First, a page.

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How Lionfish Threaten Coral Reefs

William Deyesso

Recently retired from the insurance and real estate industries, William Deyesso spends much of his free time deep sea fishing. Over the years, he has fished for such species as red snapper, marlin, bonefish, and mahi-mahi. William Deyesso has also fished for lionfish as part of his commitment to coral preservation.

Featuring long dorsal and pectoral fins, lionfish appear very ornate. Their body is pale with black, red, and brown bands, along with white spots. In most cases, they grow to be about 11 to almost 16 inches and are common in many aquariums.

Despite their appealing look, lionfish are an invasive marine species that threatens the health and existence of coral reefs around the world. Native to the Indian Ocean, Red Sea, and South Pacific Ocean, they have spread to numerous areas in the Western Atlantic Ocean, Caribbean Sea, and the Gulf of Mexico. They breed faster than most native fish and female lionfish can lay about two million eggs per year. Since they are also resistant to infection and disease, most of the fish grow into adulthood and live for about 20 years.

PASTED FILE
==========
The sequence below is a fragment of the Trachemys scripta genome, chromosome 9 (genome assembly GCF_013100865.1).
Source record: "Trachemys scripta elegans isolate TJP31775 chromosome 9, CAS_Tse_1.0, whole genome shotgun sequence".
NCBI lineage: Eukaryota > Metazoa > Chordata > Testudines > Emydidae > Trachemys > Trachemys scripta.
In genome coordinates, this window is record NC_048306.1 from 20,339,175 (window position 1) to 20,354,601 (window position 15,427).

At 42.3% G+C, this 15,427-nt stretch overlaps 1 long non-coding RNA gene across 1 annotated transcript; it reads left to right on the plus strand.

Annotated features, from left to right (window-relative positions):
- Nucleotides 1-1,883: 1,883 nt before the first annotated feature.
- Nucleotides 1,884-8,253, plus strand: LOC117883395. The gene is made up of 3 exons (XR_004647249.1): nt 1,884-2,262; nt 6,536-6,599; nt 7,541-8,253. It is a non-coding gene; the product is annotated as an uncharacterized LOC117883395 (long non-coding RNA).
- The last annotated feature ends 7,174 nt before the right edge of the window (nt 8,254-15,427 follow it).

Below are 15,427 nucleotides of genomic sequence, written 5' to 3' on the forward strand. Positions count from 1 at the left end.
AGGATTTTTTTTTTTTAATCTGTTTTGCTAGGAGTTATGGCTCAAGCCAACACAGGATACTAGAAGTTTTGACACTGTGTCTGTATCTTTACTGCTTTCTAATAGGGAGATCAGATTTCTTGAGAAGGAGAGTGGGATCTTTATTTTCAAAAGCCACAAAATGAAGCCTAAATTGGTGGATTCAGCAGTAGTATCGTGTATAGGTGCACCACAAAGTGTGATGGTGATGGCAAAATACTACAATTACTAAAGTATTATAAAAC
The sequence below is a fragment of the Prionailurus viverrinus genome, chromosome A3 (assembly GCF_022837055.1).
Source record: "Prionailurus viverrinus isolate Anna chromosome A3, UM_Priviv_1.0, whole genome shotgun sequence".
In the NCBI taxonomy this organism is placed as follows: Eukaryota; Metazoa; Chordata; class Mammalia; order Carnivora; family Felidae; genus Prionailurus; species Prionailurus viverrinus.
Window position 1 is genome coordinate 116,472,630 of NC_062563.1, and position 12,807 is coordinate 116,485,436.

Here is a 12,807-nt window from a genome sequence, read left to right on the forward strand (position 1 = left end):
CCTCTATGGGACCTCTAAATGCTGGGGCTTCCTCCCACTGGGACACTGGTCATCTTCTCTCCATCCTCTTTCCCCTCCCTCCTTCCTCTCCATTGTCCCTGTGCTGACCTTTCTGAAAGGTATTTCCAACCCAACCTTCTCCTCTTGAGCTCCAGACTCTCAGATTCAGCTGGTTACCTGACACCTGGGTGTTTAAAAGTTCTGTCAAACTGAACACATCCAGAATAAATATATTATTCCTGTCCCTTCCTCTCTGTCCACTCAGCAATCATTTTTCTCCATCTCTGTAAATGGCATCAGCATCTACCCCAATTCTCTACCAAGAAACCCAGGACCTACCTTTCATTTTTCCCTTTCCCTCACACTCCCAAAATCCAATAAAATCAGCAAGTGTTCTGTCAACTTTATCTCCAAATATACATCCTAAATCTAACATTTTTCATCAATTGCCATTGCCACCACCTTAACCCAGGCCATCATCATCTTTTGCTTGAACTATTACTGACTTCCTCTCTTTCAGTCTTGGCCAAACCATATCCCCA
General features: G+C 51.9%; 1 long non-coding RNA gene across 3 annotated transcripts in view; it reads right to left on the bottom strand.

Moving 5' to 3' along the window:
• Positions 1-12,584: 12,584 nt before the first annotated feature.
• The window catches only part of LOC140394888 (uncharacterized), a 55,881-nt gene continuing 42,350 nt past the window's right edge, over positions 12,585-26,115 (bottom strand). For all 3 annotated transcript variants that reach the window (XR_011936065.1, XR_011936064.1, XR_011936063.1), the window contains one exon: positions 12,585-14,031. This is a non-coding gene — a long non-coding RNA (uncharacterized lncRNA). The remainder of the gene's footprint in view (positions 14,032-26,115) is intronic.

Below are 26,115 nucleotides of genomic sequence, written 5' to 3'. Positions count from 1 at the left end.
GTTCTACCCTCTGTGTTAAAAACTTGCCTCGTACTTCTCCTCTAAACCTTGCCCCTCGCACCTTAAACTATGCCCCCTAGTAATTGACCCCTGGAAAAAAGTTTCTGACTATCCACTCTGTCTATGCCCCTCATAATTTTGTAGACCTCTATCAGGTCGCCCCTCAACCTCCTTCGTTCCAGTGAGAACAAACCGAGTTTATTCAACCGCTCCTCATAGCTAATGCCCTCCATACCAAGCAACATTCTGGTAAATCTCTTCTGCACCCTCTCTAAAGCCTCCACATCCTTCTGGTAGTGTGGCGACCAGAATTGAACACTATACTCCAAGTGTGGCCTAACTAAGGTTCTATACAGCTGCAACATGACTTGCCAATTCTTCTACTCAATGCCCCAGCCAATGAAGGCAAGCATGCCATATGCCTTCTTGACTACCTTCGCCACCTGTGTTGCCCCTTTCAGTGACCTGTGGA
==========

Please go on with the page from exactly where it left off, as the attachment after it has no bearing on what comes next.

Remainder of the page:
Lionfish also have a very large appetite. They are a carnivorous species and are capable of eating fish that are up to twice their size. Further, they aren’t picky about the type of fish they eat and will consume nearly any native species inhabiting coral reefs. As a result of this excessive diet, lionfish throw the entire reef ecosystem out of balance; a single lionfish is capable of eating 80 percent of young reef fish within just five weeks.
If left unchecked, lionfish will destroy many of the reefs around the world. People who build their livelihoods around fishing and coral reefs will be significantly impacted by the death of the reefs; up to 42 million people will economically suffer if these reefs disappear.

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